By moving away from being lightweight as the top requirement, RockShox could decide to add the 3-dial low-speed compression adjuster, which sits underneath the lockout lever. The effect it has on your riding is that it doesn’t impact the shocks ability to let the rear wheel track the ground at high speed, but it does provide you with the ability to negate rider input better, which equates to less pedal bob.

To make the two types of compression, high and low-speed, feel really distinct, the Deluxe borrows technology for the bigger Super Deluxe chassis to prevent oil flowing back through the compression adjuster during either compression or rebound.

Overall the newer style damper, with a larger diameter shaft, bigger air can with thicker walls, offers better consistency, better sealing, higher durability because of less flex and accompanying wear on the piston. All-in-all a great damper.

Marzocchi Bomber CR

Marzocchi Bomber CR front view
Marzocchi Bomber CR side view

The Marzocchi Bomber CR takes up a special place around coil shocks. Offering the basics of suspension (low-speed-compression, rebound adjustment and coil preload) it’s one of the best shocks for people moving into coiled rear suspension.

Where other brands are in a race to cram more technology into ever lighter chassis, Marzocchi has gone the route of offering standout suspension products which keep riders their sanity from a tunability standpoint, for a more than respectable price point.

Its relatively simple design ensures an increased durability, easier serviceability and tunability, with about the same ride quality for the average rider as you would get out of a shock which is twice as much. As a companion to the great Bomber Z1 (or more expensive Z2) fork, you’ll get a suspension setup to tackle just about any trail out there.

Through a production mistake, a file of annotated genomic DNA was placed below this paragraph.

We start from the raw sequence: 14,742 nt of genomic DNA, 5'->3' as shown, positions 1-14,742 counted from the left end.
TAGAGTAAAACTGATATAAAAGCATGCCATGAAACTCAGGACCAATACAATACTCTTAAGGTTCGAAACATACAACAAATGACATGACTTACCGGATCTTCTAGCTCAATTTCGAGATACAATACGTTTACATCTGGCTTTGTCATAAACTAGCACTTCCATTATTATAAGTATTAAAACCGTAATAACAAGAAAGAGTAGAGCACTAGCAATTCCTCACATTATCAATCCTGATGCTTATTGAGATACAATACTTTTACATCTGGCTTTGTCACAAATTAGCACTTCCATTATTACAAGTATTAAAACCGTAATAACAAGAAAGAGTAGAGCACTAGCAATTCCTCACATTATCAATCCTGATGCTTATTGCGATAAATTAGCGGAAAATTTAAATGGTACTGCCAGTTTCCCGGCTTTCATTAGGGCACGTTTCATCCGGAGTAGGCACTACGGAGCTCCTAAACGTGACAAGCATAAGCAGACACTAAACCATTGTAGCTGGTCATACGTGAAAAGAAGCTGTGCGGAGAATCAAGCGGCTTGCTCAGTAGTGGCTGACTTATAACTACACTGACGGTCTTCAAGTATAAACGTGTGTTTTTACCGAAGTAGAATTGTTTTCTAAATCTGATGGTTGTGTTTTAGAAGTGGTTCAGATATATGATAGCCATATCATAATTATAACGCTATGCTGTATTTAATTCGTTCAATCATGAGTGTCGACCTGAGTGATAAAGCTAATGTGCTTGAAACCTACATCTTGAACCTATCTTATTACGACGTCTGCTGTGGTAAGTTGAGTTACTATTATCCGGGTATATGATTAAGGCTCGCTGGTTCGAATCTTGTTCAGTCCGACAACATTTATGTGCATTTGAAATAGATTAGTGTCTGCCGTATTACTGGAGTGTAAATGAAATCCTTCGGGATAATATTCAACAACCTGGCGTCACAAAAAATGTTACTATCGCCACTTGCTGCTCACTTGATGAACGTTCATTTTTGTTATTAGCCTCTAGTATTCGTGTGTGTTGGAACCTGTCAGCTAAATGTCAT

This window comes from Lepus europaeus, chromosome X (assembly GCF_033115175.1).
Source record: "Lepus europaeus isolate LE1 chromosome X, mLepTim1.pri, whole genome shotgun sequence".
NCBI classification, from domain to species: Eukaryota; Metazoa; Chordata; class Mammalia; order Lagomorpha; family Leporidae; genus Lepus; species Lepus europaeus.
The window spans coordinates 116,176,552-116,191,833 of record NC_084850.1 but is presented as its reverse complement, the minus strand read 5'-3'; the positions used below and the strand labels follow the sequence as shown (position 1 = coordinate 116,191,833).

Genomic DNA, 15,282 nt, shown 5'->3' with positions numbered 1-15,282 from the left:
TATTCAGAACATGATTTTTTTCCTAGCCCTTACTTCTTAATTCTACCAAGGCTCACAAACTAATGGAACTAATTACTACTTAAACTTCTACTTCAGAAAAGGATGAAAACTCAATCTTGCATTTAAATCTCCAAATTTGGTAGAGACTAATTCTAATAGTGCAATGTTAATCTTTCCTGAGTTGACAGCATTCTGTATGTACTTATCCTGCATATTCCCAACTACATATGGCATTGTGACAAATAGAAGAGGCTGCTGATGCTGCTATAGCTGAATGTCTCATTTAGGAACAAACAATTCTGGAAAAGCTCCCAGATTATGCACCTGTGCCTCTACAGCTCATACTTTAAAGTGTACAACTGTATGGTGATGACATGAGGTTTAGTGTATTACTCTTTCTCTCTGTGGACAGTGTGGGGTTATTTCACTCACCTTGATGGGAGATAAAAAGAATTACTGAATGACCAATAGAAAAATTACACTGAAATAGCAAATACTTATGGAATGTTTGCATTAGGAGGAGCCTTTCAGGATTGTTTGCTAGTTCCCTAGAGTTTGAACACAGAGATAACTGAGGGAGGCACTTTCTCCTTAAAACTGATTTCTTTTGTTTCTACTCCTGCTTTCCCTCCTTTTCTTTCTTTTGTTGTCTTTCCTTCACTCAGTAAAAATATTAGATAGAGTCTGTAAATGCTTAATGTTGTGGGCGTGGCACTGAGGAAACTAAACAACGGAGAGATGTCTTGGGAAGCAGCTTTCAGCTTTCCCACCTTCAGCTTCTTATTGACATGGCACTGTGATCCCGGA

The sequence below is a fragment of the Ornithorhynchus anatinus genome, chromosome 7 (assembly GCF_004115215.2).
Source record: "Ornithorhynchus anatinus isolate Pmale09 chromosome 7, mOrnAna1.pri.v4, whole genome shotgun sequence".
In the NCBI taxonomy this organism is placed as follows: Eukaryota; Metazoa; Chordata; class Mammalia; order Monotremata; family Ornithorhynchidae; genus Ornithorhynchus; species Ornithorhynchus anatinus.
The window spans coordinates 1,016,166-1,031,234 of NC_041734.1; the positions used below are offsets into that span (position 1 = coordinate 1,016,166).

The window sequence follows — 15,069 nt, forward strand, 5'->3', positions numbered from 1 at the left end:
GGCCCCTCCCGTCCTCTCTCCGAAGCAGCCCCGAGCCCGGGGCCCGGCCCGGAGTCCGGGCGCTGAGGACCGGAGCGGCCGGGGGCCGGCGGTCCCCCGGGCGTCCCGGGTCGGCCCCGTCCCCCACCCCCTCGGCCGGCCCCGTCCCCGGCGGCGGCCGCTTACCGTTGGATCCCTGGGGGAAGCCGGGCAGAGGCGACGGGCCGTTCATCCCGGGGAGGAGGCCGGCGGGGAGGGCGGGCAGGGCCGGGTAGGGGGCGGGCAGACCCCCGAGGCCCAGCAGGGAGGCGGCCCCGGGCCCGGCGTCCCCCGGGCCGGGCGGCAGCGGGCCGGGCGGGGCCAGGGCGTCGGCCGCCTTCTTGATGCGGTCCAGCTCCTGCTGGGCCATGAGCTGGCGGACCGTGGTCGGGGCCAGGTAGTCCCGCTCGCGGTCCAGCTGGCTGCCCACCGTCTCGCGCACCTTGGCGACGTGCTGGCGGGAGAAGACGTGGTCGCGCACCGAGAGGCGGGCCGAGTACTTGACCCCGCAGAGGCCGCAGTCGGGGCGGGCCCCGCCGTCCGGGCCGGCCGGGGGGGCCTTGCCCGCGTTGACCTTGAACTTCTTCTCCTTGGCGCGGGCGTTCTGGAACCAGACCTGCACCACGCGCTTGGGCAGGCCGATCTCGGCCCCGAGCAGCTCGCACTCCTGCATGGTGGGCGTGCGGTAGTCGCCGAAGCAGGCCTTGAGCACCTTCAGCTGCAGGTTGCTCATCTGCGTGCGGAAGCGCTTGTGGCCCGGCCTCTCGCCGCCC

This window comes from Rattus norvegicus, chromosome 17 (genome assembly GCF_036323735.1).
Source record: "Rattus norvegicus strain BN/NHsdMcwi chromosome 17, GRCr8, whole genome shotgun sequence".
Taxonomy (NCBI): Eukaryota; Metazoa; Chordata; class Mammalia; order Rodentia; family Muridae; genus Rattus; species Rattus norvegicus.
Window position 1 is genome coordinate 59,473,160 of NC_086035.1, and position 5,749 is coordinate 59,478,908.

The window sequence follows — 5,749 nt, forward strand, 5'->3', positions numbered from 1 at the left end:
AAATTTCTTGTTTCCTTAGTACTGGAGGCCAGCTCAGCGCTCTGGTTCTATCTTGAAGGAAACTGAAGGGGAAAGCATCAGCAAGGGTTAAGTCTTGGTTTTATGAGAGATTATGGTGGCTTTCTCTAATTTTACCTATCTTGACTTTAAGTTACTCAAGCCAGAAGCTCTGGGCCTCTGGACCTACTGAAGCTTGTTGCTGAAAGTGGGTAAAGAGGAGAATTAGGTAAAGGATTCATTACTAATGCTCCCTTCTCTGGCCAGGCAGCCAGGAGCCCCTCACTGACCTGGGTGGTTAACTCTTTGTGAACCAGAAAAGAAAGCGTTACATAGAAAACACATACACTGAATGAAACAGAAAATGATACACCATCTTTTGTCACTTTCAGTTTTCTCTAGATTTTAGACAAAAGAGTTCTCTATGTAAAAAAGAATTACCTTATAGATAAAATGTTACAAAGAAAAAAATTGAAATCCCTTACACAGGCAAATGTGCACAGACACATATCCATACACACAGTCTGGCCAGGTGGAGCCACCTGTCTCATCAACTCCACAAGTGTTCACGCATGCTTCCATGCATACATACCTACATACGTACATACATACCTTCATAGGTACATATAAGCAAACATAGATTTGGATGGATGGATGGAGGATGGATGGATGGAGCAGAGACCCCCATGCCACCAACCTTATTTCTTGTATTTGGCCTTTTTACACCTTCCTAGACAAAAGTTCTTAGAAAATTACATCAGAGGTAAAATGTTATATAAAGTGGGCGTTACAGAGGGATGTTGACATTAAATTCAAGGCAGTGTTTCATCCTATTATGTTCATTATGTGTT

Obviously it has to deal with the shortcomings of just about any coil shock, which is end stroke and bottoming out support, caused by the lineair spring curve. But there are many ways to deal with this or at least mitigate its effect to some degree. And knowing which frame is well suited for coil shocks is one of those things.

On the flipside the Marzocchi Bomber CR offers the expected small bump sensitivity and traction anyone who installs a coil shock is looking for, for a small sacrifice in liveliness and pop.

Comfort, traction, the ability to ride longer with less fatigue, all for a decent enough price are part of the winning formula that’s called the Bomber CR.

Specifications budget rear shocks

standard imperial sizes
standard metric sizes
Trunnion metric sizes
buy at Amazon
RockShox Monarch RL
289 USD
165×38, 184×44, 190×51
open, firm lever
rebound adjustment
RockShox Deluxe Ultimate
399 USD
170×35, 190×37.5, 190×40, 190×42.5, 190×45, 210×47.5, 210×50, 210×52.5, 210×55, 230×57.5, 230×60, 230×62.5, 230×65
165×37.5, 165×40, 165×42.5, 165×45, 185×47.5, 185×50, 185×52.5, 185×55, 205×50, 205×57.5, 205×60, 205×62.5, 205×65,
open, firm lever
3-click low-speed compression
Marzocchi Bomber CR
299 USD
7.5×2.0, 7.875×2.0, 7.875×2.5, 8.5×2.5, 8.75×2.75, 9.5×3.0
210×50, 210×55, 230×60, 230×65, 250×75
185×52.5, 185×55, 205×60, 205×65, 225×75
10-click low-speed compression adjustment
10-click rebound adjustment
coil-spring preload adjustment
390 (w/o spring)
bio vanseijen

Johan van Seijen

FoundeR Restoration.bike

Johan van Seijen is the founder of restoration.bike. His passion for cycling in general, and restoring older bikes turned into a website to share his knowledge with a broader audience. Starting out on his father’s road bike and riding classics as the Amstel Gold Race and Liege Bastogne Liege he has shifted his attention to trail, XC, and gravel riding since. No matter how much he loves writing about everything related to cycling, nothing beats actually using his ever-expanding bicycle collection.